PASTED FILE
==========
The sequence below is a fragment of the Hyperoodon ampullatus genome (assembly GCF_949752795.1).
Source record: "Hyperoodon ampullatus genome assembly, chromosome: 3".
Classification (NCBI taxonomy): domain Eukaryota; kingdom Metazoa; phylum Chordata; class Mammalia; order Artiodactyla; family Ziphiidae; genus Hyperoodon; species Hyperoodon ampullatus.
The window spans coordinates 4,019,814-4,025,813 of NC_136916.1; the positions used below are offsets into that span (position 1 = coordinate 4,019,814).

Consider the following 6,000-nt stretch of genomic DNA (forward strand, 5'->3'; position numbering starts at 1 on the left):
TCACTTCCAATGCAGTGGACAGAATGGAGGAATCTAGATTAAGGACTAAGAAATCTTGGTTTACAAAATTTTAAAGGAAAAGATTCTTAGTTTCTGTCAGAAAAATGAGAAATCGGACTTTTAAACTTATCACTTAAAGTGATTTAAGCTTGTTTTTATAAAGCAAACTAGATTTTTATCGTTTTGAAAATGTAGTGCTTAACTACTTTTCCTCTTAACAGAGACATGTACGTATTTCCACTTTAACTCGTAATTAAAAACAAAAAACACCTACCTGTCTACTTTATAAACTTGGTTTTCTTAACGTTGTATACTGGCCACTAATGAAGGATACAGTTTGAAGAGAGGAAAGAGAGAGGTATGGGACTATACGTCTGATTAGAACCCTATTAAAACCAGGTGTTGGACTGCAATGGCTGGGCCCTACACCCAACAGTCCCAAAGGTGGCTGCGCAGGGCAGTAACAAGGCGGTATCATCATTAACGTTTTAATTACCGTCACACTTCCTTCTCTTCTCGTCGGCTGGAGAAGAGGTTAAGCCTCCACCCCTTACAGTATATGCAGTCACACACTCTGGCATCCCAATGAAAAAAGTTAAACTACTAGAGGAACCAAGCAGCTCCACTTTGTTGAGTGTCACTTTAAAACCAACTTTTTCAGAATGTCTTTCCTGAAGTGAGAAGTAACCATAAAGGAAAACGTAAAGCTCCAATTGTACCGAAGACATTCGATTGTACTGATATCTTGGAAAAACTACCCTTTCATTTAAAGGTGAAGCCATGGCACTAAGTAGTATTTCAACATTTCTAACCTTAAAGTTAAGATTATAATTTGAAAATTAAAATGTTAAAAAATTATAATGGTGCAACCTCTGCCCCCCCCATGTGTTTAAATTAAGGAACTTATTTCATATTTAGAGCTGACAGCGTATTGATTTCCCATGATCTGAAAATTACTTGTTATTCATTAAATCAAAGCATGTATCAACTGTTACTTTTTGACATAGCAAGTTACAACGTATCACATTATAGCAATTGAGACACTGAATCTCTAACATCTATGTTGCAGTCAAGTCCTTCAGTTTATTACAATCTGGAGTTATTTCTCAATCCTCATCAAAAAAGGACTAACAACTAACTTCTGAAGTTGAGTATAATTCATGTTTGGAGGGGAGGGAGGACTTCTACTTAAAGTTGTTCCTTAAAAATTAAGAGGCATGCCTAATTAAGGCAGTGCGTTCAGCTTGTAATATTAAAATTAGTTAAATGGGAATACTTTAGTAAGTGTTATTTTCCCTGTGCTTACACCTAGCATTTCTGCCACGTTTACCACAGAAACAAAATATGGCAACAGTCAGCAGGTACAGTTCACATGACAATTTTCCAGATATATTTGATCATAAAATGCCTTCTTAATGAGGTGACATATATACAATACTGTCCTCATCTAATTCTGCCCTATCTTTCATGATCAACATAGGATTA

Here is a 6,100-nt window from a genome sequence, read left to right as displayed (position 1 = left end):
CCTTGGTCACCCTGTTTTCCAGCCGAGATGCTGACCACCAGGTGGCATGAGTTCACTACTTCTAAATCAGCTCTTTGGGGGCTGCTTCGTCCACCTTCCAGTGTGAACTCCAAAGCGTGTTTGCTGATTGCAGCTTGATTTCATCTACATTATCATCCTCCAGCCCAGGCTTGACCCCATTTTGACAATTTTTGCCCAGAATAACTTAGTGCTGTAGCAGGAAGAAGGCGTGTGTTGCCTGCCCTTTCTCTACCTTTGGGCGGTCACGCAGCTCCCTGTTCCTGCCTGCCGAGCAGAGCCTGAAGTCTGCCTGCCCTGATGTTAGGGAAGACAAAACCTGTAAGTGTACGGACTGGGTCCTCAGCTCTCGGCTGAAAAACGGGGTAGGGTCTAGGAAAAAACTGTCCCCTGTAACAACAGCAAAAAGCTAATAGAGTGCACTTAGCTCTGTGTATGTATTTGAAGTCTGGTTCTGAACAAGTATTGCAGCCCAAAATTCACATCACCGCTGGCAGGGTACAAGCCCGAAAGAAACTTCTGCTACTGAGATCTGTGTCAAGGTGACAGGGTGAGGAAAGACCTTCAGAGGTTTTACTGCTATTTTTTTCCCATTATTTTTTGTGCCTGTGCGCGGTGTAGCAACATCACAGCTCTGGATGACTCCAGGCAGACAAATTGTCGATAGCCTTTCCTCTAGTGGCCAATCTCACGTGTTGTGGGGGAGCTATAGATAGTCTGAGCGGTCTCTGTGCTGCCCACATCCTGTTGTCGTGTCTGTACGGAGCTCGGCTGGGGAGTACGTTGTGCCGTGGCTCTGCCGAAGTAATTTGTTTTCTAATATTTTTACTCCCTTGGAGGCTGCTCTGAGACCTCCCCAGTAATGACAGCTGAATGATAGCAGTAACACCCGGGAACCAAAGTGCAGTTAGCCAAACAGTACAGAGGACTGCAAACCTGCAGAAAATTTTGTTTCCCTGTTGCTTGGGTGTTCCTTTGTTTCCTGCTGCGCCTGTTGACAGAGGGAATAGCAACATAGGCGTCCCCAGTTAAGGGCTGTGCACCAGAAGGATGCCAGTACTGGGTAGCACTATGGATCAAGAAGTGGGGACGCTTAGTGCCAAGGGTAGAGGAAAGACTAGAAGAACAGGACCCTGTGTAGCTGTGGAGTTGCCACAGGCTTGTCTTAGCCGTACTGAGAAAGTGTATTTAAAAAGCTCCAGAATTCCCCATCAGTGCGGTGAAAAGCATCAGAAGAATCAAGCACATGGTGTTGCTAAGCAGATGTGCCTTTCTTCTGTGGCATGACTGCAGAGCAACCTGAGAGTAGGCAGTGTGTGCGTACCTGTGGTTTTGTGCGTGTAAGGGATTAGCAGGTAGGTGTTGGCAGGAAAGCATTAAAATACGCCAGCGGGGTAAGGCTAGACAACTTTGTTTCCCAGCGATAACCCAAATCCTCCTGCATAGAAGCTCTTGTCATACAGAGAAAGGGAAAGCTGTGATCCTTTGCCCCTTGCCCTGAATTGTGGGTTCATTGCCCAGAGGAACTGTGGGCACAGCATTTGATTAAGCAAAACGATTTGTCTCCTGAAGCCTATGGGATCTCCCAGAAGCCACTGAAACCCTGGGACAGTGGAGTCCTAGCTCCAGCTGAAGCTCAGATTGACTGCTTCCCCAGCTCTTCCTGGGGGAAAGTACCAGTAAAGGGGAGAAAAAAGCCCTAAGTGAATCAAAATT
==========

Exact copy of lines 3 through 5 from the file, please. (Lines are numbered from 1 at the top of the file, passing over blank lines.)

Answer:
Classification (NCBI taxonomy): domain Eukaryota; kingdom Metazoa; phylum Chordata; class Mammalia; order Artiodactyla; family Ziphiidae; genus Hyperoodon; species Hyperoodon ampullatus.
The window spans coordinates 4,019,814-4,025,813 of NC_136916.1; the positions used below are offsets into that span (position 1 = coordinate 4,019,814).

Consider the following 6,000-nt stretch of genomic DNA (forward strand, 5'->3'; position numbering starts at 1 on the left):